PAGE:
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Porro vs. roof prisms?

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Post Options Post Options   Thanks (0) Thanks(0)     Back to Top Direct Link To This Post Posted: March/27/2008 at 15:46
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I'm a binocs newbie and have no idea what the difference between the two is.  Can anyone explain it to me in actual terms as well as any differences in performance. 
Post Options Post Options   Thanks (0) Thanks(0)     Back to Top Direct Link To This Post Posted: March/27/2008 at 17:24
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Porro prisms have the familiar dogleg shape to the housings, where the objective lenses will be offset from the eyepiece lenses.  Roof prism binoculars have in-line housings, so they are generally more compact than porro prisms with the same objective lens diameter and magnification.  This compactness comes at a significant cost.  Comparing binoculars of equivalent optical quality, the roof prism will almost always be more expensive than the porro prism.  This is due to the more complex prism arrangement and reflective prism coatings (metallic coatings like aluminum or silver, or multilayer dielectric coatings) and phase correction required.  In a roof prism binocular the 2 prisms in each barrel are stacked on top of one another instead of offset so the light is reflected in more abrupt angles through the prisms.  A good roof prism binocular is just more costly to produce.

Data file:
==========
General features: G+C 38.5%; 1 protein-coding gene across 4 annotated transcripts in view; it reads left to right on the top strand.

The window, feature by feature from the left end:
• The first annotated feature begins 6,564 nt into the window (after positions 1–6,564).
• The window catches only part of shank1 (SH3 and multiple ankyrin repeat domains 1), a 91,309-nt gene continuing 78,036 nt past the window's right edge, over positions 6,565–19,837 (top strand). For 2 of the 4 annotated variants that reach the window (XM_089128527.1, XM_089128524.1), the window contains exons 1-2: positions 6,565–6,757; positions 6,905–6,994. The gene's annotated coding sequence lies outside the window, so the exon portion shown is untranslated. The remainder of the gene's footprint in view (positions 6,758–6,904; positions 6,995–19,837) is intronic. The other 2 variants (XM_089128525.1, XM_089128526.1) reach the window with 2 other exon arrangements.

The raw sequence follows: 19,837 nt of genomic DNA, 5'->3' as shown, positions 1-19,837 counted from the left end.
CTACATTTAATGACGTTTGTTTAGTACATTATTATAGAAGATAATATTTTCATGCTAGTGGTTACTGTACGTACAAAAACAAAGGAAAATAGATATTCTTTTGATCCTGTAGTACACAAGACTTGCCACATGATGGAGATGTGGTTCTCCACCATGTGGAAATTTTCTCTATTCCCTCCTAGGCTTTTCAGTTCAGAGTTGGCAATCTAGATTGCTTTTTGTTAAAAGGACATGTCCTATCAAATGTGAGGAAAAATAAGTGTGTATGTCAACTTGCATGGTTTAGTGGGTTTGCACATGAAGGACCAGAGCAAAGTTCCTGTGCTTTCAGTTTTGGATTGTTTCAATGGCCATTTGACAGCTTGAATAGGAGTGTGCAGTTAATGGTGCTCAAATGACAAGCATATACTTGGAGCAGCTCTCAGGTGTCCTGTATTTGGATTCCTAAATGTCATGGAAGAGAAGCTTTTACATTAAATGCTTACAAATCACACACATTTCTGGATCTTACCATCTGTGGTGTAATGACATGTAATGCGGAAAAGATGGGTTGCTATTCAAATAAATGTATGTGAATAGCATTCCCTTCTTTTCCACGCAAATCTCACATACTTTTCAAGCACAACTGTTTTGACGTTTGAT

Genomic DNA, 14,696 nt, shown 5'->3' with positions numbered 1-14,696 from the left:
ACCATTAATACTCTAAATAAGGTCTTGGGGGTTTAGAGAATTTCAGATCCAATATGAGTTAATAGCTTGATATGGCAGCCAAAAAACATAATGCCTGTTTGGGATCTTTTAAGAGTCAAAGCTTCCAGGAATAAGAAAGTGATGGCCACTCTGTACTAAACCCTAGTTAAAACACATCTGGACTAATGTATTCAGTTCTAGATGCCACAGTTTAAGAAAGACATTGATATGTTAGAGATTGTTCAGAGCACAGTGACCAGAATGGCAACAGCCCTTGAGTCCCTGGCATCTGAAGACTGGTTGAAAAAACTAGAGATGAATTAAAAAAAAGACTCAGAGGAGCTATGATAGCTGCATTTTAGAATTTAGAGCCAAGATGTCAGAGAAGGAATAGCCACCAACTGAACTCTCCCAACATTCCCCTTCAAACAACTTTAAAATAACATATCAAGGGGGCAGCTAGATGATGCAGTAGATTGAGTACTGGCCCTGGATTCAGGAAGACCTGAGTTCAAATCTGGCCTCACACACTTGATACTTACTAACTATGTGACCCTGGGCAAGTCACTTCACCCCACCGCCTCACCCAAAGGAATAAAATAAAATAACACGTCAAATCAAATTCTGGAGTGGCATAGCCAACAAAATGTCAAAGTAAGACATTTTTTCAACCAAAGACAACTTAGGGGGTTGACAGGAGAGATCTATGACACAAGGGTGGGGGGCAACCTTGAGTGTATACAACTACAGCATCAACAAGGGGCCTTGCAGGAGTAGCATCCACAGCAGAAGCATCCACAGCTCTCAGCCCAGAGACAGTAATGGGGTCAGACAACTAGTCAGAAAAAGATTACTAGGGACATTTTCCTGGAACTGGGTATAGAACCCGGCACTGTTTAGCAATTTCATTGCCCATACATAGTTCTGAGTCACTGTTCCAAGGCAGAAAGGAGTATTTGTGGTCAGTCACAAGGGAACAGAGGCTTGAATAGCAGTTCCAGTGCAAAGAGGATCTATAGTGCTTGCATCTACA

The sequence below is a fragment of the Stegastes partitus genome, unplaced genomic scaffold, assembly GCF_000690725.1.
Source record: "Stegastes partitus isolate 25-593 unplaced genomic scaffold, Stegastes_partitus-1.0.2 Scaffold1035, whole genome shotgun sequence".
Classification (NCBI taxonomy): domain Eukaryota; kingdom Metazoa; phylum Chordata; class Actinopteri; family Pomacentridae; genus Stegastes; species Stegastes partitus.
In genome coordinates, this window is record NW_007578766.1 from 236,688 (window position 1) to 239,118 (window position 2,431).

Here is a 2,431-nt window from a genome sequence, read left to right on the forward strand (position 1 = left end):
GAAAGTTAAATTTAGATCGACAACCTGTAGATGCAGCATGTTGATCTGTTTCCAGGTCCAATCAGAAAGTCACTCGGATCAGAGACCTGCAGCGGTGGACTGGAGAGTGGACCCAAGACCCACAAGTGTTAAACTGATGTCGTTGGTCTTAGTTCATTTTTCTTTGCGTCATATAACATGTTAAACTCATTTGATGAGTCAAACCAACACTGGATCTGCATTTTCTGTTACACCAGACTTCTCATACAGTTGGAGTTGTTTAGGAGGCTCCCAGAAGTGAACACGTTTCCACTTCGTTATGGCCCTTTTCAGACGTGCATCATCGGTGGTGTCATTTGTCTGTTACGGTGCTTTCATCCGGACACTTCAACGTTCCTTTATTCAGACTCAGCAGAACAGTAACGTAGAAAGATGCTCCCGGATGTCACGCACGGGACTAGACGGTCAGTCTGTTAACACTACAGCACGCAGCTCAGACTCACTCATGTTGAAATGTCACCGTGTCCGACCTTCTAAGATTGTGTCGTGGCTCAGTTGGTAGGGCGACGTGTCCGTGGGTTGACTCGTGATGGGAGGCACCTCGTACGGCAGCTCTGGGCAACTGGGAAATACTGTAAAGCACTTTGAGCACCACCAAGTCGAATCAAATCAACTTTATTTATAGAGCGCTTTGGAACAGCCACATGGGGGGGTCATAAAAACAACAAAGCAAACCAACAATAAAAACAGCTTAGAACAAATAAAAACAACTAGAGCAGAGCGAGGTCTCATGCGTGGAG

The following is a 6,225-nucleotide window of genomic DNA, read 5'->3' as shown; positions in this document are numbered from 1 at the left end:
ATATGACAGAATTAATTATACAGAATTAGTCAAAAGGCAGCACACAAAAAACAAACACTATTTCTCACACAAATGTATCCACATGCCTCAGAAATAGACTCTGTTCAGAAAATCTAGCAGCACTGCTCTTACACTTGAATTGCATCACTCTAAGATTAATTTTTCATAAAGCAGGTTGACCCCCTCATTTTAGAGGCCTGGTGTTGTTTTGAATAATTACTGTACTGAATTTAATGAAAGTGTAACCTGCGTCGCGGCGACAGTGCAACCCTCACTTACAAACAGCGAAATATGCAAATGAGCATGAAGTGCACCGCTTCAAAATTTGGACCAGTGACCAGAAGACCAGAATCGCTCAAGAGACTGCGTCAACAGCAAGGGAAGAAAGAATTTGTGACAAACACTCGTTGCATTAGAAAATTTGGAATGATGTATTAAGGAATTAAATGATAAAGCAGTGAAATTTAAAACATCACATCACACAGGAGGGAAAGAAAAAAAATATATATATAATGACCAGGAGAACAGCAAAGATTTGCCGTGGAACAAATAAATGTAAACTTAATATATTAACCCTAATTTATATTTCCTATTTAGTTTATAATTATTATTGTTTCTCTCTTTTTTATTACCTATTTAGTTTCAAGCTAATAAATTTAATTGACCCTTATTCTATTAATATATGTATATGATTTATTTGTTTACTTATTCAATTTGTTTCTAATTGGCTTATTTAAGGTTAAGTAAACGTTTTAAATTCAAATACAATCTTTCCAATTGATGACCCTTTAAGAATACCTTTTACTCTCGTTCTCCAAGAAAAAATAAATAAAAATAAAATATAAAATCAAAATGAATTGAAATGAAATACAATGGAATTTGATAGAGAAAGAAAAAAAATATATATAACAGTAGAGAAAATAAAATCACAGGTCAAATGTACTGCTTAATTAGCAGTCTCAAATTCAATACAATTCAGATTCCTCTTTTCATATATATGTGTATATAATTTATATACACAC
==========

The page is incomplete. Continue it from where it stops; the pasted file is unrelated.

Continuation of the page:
The very best roof prisms can equal, but usually not exceed the optical quality of the very best porro prisms, but again, at a substantially higher price tag.
Post Options Post Options   Thanks (0) Thanks(0)     Back to Top Direct Link To This Post Posted: March/27/2008 at 18:57
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Originally posted by RifleDude RifleDude wrote:

Porro prisms have the familiar dogleg shape to the housings, where the objective lenses will be offset from the eyepiece lenses.  Roof prism binoculars have in-line housings, so they are generally more compact than porro prisms with the same objective lens diameter and magnification.  This compactness comes at a significant cost.  Comparing binoculars of equivalent optical quality, the roof prism will almost always be more expensive than the porro prism.  This is due to the more complex prism arrangement and reflective prism coatings (metallic coatings like aluminum or silver, or multilayer dielectric coatings) and phase correction required.  In a roof prism binocular the 2 prisms in each barrel are stacked on top of one another instead of offset so the light is reflected in more abrupt angles through the prisms.  A good roof prism binocular is just more costly to produce.


Absolute truth.
 
Originally posted by RifleDude RifleDude wrote:

The very best roof prisms can equal, but usually not exceed the optical quality of the very best porro prisms, but again, at a substantially higher price tag.

This certainly has been true for a long time.
It probably is still true right at this moment.
But, I doubt it will remain true for very much longer.

This isn't because there is anything inherently wrong with the basic premise but, simply because almost no one is making higher end porros any more.  Zeiss isn't.  Leica I don't think ever did.  Swarovski's Habicht is almost impossible to find. Nikon just recently has discontinued their legendary Superior E line.  Bausch & Lomb had both Elite and Discoverer porros which are both gone.